By Matt Blanchard
A sneak peak at GreenPlan Philadelphia reveals that the plan is extremely green indeed.
In the works since 2006, this parks and recreation planning effort won’t deliver a final report until the fall. But on Wednesday, GreenPlan director Robert Allen offered some early highlights that, if carried out, would mean a block-by-block transformation for much of our city in the next twenty years.
GreenPlan school yard "before and after"
That other sort of green – funding – remains an open question. But few doubt Philadelphia needs such a plan. While the city has plenty of green space, it’s concentrated in Fairmount Park and Germantown, which enjoys 34% tree coverage. Elsewhere, in places like South Philadelphia and Kensington, the lightly treed streets will be sweltering again this summer with under 2% coverage.
To correct this, improve real estate values and hopefully reduce energy costs and crime, GreenPlan’s 2028 goals are breathtaking:
• Plant 995,000 new trees to get Philadelphia’s tree cover up to 30%, double its current coverage, the lowest of any major east coast city. Baltimore already enjoys a 29% cover and is headed for 40%. New York is aiming for 26% in the next ten years.
• Create 4,000 acres of new parkland (a 33% increase) primarily in underserved areas.
• Green 100 school yards (37% of total)
• Green 50% of all city streets (over 1300 miles) with a tree every 30 to 40 feet.
• Ensure all Philadelphians are within walking distance (1/2 mile) of a trail.
No green for trees
As with so many other measures of municipal health, Philadelphia’s tree planting picture is grim: Portland, Oregon, for example, is one third the size of Philadelphia yet budgets $14 million for tree planting each year. We spend just $300,000.
In an era where “green” solutions are being found for everything from cars to carpets -- and where “green roofs” and “green buffers” are reducing energy use and air pollution – Philadelphia streets are actually experiencing a net loss of trees.
“The city spends 4 to 5 times more on tree removal than they do on planting,” says GreenPlan’s Allen. “That’ll give you some sense of the tree situation in Philadelphia.”
Allen says his team ran a modeling test on one square mile of South Philadelphia. Simply by raising the area’s shade cover to 30% -- his citywide goal – Allen claimed residents would save $1.1 million in energy costs each year. The effect on property values, he said, could be even more dramatic: The total value of all real estate in the study could rise by $121 million.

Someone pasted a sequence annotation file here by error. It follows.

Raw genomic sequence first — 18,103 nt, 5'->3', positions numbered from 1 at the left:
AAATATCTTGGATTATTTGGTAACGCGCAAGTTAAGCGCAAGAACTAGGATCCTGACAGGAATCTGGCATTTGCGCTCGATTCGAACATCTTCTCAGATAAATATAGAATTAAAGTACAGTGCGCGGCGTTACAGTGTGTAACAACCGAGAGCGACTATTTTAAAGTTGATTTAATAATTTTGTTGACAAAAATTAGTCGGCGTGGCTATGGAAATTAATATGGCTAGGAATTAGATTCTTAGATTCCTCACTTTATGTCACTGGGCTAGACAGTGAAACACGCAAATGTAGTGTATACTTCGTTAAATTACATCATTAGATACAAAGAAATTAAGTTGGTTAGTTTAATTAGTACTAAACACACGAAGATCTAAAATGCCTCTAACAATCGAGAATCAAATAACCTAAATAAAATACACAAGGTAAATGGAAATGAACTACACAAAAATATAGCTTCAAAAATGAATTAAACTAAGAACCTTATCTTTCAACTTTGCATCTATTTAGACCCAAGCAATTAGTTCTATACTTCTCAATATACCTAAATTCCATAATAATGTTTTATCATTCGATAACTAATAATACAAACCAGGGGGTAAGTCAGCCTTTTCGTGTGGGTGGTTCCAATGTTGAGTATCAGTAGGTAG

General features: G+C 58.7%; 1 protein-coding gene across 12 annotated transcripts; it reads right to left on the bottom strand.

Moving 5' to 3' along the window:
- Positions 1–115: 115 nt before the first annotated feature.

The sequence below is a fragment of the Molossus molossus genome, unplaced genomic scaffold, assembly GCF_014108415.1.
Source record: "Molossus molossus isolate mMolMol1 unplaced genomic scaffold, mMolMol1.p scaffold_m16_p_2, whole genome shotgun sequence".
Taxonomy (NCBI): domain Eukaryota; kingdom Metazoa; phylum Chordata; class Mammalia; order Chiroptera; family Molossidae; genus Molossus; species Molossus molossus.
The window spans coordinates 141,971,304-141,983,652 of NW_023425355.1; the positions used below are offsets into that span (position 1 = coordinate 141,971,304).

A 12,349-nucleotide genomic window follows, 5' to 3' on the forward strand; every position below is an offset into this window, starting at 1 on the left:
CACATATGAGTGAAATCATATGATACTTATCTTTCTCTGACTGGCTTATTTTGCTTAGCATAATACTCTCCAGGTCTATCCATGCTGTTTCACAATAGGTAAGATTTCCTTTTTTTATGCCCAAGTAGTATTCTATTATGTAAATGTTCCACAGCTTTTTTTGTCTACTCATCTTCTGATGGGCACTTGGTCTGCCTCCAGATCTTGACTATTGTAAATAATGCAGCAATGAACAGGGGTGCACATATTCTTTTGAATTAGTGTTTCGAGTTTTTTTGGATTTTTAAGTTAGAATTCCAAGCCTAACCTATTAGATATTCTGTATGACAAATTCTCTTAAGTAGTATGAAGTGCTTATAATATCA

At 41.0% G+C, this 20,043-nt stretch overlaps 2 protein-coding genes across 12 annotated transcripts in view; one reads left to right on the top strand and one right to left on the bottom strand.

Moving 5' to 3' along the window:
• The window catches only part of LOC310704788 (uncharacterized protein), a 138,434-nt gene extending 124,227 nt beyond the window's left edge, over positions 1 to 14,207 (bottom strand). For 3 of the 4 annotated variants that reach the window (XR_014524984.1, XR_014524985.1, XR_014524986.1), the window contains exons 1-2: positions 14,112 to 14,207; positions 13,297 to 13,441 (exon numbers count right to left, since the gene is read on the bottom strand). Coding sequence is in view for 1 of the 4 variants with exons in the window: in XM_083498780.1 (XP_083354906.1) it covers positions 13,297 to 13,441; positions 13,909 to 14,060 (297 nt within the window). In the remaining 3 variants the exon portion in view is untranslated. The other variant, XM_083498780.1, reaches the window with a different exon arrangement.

Philly vs. Trees
It all sounds like a win-win. Who doesn’t like trees? Yet observers were quick to point out that trees don’t come cheap. Once a tree goes in the ground, some human must care for it with occasional watering, pruning and the sweeping up of leaves. GreenPlan appears to rely on a hefty helping of community volunteerism, which some said won’t work.
“We can’t even get the property owners to maintain their trees,” said Marion Johnson, legislative aide to Councilwoman Marian Tasco. “Community groups would like to do it, but they don’t have the wherewithal.”
Developer John Westrum raised a slightly more bizarre obstacle to greening. For his recent 230-unit town house development in South Philly, Westrum planted more than 500 trees – only to see dozens ripped out by residents.
“We put them in the ground, and they pulled them out and sold them!,” Westrum said. “These were $300 trees. But only about a third are still in there because [residents] wanted their back yards for something else.”
Previous PlanPhilly coverage of the green infrastructure
Mayor Nutter addressed the Zoning Code Commission on Wednesday, stressing again his campaign pledge to make zoning and planning a top priority.
“The fact that only about six people in the city understand the zoning code is a problem,” Nutter said. “We cannot continue to operate in the dark ages with this code.”
He also vowed again to restore the Philadelphia Planning Commission to its 1950s reputation as a model for planning agencies across the nation.
The visit was mostly a social call: Nutter shook almost every hand in the room before speaking.
But the mayor also cracked the whip just a bit, calling for the group to hire an executive director. Despite its daunting task, the ZCC still has no support staff. Nutter said he wants to review candidates soon and make a hire by the end of this month.
In other Administration news:
Nutter appointed Mark Alan Hughes Director of Sustainabilty. See news release.